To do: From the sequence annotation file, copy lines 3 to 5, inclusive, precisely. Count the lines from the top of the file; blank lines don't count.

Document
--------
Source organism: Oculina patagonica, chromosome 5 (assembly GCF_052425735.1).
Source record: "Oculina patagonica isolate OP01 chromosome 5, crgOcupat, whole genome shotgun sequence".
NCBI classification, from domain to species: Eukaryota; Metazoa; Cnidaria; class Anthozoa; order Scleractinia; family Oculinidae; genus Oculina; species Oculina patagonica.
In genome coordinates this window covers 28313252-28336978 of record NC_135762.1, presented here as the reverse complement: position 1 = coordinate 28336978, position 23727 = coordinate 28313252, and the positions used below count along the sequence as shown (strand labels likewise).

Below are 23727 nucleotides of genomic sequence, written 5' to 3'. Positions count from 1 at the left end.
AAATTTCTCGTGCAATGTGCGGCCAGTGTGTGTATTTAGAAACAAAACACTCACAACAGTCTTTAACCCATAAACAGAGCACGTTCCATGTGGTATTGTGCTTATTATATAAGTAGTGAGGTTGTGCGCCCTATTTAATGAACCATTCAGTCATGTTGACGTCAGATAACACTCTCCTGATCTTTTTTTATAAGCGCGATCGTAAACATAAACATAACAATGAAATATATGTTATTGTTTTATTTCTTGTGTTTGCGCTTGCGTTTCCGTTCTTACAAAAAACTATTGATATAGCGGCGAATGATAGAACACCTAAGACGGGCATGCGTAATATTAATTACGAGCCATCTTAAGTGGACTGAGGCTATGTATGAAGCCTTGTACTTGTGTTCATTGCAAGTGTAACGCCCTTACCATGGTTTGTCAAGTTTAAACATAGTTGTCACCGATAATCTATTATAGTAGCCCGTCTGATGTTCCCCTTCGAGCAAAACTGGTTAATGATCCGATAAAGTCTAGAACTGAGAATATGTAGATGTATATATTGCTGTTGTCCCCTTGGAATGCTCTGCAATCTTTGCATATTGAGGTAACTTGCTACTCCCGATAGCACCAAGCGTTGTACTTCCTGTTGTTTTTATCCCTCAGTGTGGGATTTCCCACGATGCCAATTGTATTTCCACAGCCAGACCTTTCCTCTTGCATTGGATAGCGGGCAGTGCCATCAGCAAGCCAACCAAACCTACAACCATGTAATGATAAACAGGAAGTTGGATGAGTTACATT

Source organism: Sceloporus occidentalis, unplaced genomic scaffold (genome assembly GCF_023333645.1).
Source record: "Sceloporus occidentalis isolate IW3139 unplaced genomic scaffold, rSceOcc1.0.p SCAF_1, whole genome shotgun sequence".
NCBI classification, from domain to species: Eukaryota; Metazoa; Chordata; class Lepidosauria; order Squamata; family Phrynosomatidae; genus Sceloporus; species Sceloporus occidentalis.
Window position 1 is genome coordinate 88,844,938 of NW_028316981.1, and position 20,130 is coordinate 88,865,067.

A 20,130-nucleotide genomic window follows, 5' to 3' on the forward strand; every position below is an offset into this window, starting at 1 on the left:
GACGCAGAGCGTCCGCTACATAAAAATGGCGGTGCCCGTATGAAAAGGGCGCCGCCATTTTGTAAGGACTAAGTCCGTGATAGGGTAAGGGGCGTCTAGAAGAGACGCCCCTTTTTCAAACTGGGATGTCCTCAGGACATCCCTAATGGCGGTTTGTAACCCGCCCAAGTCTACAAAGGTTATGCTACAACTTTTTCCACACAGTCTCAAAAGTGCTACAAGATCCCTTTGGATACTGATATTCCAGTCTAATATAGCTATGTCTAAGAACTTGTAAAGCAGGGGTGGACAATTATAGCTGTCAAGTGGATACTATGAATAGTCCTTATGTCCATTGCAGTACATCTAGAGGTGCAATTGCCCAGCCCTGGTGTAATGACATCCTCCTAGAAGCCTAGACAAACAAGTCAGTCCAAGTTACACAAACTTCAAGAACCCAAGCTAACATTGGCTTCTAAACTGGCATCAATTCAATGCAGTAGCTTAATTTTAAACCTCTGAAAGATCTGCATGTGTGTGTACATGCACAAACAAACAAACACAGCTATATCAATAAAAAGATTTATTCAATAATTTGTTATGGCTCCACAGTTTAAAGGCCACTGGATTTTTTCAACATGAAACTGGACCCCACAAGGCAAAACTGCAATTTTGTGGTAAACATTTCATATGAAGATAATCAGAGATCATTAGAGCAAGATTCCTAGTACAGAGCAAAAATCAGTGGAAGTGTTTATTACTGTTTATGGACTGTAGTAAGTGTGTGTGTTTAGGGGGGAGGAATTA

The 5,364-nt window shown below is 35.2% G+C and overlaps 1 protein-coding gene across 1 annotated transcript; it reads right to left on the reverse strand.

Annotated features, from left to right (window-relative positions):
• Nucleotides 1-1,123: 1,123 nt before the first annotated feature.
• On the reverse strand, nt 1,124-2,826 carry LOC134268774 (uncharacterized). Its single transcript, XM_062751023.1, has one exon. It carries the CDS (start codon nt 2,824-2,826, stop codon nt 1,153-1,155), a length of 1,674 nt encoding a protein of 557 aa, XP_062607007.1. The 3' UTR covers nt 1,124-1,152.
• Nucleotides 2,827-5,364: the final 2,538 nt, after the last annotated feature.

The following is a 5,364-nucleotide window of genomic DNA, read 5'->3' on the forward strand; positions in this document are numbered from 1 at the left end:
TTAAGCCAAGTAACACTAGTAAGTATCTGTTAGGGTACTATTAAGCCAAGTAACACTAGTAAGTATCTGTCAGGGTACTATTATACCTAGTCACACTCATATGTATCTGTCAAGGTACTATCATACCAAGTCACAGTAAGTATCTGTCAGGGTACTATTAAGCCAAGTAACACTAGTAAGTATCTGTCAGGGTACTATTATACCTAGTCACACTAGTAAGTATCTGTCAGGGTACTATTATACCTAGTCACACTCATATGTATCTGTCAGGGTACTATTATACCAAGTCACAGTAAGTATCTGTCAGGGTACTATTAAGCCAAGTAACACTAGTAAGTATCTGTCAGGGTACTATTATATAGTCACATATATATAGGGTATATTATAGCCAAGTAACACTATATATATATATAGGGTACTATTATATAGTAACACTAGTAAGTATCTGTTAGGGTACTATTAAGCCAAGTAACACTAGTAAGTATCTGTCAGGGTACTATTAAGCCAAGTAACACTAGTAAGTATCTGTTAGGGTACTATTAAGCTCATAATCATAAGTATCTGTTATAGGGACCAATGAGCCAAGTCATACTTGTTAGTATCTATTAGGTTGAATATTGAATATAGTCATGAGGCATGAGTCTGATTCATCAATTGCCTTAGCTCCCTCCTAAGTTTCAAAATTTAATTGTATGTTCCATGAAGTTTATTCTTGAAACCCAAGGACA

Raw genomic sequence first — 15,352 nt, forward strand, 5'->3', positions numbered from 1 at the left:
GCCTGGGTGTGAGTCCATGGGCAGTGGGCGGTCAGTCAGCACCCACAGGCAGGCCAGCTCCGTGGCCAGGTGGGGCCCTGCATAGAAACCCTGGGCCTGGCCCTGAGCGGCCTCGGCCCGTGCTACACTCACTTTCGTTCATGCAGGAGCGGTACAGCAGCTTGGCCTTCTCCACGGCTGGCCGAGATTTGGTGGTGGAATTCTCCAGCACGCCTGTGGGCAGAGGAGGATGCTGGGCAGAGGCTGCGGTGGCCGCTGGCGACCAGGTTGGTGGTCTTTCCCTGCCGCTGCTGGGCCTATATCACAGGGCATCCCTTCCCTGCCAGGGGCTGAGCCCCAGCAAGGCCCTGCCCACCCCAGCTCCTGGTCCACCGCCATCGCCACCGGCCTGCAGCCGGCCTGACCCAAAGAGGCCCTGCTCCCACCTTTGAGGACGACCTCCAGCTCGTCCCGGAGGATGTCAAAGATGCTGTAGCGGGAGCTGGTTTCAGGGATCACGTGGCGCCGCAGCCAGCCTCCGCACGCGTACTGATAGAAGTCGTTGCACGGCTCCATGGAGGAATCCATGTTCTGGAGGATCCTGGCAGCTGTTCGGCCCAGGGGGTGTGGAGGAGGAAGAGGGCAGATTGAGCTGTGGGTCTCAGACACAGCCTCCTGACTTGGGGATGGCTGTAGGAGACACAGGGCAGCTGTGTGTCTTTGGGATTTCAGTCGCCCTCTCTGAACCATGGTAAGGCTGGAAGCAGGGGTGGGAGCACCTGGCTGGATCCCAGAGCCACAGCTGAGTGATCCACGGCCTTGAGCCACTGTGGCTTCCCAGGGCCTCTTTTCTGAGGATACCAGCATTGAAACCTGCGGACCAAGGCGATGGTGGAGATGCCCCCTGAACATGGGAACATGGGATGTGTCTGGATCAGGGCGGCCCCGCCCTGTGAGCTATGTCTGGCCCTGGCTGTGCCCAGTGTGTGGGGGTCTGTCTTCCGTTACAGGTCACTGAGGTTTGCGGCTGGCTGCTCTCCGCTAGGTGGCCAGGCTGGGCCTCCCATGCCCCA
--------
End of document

NCBI classification, from domain to species: Eukaryota; Metazoa; Cnidaria; class Anthozoa; order Scleractinia; family Oculinidae; genus Oculina; species Oculina patagonica.
In genome coordinates this window covers 28313252-28336978 of record NC_135762.1, presented here as the reverse complement: position 1 = coordinate 28336978, position 23727 = coordinate 28313252, and the positions used below count along the sequence as shown (strand labels likewise).

Below are 23727 nucleotides of genomic sequence, written 5' to 3'. Positions count from 1 at the left end.